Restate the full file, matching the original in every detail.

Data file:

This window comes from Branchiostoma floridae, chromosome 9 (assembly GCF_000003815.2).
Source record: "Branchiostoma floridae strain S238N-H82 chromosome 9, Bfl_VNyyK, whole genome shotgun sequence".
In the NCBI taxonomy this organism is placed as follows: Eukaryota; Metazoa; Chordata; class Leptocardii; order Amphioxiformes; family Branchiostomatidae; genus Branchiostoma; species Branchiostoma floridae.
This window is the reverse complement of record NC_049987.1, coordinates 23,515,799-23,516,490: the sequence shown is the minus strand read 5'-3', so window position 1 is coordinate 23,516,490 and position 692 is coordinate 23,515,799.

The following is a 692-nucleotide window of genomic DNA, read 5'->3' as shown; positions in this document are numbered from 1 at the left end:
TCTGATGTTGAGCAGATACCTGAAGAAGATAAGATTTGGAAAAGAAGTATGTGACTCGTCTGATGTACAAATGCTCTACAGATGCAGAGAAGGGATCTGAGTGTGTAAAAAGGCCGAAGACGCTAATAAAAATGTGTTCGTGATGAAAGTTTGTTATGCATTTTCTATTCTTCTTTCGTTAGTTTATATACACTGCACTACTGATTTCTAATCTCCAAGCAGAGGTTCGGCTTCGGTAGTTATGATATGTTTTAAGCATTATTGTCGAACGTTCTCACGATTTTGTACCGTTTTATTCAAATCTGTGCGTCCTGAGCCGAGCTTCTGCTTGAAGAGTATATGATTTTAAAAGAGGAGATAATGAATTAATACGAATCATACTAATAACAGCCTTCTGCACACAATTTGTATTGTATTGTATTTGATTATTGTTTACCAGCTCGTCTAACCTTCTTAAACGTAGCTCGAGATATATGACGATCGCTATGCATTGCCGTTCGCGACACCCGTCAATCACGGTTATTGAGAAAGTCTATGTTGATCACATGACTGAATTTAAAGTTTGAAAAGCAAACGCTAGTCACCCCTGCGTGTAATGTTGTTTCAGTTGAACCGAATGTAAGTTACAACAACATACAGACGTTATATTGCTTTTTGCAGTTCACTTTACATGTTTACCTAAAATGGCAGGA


This window comes from Branchiostoma floridae, chromosome 9 (assembly GCF_000003815.2).
Source record: "Branchiostoma floridae strain S238N-H82 chromosome 9, Bfl_VNyyK, whole genome shotgun sequence".
In the NCBI taxonomy this organism is placed as follows: Eukaryota; Metazoa; Chordata; class Leptocardii; order Amphioxiformes; family Branchiostomatidae; genus Branchiostoma; species Branchiostoma floridae.
This window is the reverse complement of record NC_049987.1, coordinates 23,515,799-23,516,490: the sequence shown is the minus strand read 5'-3', so window position 1 is coordinate 23,516,490 and position 692 is coordinate 23,515,799.

The following is a 692-nucleotide window of genomic DNA, read 5'->3' as shown; positions in this document are numbered from 1 at the left end:
TCTGATGTTGAGCAGATACCTGAAGAAGATAAGATTTGGAAAAGAAGTATGTGACTCGTCTGATGTACAAATGCTCTACAGATGCAGAGAAGGGATCTGAGTGTGTAAAAAGGCCGAAGACGCTAATAAAAATGTGTTCGTGATGAAAGTTTGTTATGCATTTTCTATTCTTCTTTCGTTAGTTTATATACACTGCACTACTGATTTCTAATCTCCAAGCAGAGGTTCGGCTTCGGTAGTTATGATATGTTTTAAGCATTATTGTCGAACGTTCTCACGATTTTGTACCGTTTTATTCAAATCTGTGCGTCCTGAGCCGAGCTTCTGCTTGAAGAGTATATGATTTTAAAAGAGGAGATAATGAATTAATACGAATCATACTAATAACAGCCTTCTGCACACAATTTGTATTGTATTGTATTTGATTATTGTTTACCAGCTCGTCTAACCTTCTTAAACGTAGCTCGAGATATATGACGATCGCTATGCATTGCCGTTCGCGACACCCGTCAATCACGGTTATTGAGAAAGTCTATGTTGATCACATGACTGAATTTAAAGTTTGAAAAGCAAACGCTAGTCACCCCTGCGTGTAATGTTGTTTCAGTTGAACCGAATGTAAGTTACAACAACATACAGACGTTATATTGCTTTTTGCAGTTCACTTTACATGTTTACCTAAAATGGCAGGA